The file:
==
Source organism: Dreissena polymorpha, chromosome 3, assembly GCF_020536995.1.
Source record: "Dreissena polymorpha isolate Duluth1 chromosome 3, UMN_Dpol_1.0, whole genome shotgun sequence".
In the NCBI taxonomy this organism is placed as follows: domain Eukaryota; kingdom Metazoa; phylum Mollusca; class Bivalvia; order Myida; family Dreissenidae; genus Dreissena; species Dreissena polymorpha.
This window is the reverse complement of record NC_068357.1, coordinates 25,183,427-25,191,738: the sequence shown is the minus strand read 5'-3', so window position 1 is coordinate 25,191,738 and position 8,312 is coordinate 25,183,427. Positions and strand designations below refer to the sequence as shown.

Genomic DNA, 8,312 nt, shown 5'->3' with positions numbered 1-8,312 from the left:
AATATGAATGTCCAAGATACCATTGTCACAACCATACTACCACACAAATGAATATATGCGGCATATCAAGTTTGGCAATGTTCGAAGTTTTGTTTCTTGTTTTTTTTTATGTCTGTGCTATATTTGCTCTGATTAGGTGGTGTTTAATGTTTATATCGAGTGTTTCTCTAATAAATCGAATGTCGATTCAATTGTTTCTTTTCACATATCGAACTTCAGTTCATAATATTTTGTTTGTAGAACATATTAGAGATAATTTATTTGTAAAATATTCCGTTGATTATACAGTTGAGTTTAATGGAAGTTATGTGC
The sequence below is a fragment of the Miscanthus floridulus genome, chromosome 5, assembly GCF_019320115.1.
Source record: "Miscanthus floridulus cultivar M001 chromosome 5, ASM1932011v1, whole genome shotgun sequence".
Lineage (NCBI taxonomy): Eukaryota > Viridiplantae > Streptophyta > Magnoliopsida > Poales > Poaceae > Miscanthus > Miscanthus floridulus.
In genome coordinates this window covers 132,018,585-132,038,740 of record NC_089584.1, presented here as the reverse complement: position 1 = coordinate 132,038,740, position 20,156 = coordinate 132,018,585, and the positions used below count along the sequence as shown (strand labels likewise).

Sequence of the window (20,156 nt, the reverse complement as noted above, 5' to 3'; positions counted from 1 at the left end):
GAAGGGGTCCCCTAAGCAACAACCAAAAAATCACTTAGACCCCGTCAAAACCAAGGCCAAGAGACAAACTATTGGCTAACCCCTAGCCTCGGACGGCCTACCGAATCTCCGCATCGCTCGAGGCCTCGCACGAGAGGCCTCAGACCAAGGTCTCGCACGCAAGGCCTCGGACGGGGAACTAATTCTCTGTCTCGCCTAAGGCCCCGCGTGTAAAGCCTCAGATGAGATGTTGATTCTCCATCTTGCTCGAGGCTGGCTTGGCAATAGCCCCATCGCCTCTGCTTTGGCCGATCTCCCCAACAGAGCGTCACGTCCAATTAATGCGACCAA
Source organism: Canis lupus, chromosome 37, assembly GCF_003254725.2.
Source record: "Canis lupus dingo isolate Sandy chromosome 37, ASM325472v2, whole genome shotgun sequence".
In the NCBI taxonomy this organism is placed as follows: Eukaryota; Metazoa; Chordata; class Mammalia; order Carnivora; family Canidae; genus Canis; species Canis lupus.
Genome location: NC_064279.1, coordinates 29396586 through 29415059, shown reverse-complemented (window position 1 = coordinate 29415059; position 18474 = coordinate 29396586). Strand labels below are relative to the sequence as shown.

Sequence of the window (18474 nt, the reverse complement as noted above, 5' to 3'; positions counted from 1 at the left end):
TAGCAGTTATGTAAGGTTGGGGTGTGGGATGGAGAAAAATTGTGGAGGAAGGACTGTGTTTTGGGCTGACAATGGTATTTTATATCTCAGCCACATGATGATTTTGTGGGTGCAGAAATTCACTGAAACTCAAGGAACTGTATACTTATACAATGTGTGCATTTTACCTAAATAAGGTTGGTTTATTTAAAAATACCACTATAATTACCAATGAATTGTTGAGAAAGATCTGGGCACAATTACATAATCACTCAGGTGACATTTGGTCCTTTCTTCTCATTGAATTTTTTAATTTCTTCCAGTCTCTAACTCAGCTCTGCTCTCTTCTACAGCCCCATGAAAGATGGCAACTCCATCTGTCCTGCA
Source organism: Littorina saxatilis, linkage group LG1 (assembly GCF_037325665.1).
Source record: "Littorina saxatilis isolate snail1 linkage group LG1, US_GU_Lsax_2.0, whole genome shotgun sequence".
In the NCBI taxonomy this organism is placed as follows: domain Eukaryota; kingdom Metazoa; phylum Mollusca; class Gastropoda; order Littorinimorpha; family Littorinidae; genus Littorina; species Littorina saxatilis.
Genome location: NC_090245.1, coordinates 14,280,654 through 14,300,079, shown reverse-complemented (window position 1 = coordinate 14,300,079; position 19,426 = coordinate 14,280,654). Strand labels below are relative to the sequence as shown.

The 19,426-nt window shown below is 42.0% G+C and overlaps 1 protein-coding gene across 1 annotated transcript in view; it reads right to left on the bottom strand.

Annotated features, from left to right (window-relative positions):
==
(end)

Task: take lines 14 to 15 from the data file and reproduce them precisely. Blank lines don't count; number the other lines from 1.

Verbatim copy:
Source record: "Canis lupus dingo isolate Sandy chromosome 37, ASM325472v2, whole genome shotgun sequence".
In the NCBI taxonomy this organism is placed as follows: Eukaryota; Metazoa; Chordata; class Mammalia; order Carnivora; family Canidae; genus Canis; species Canis lupus.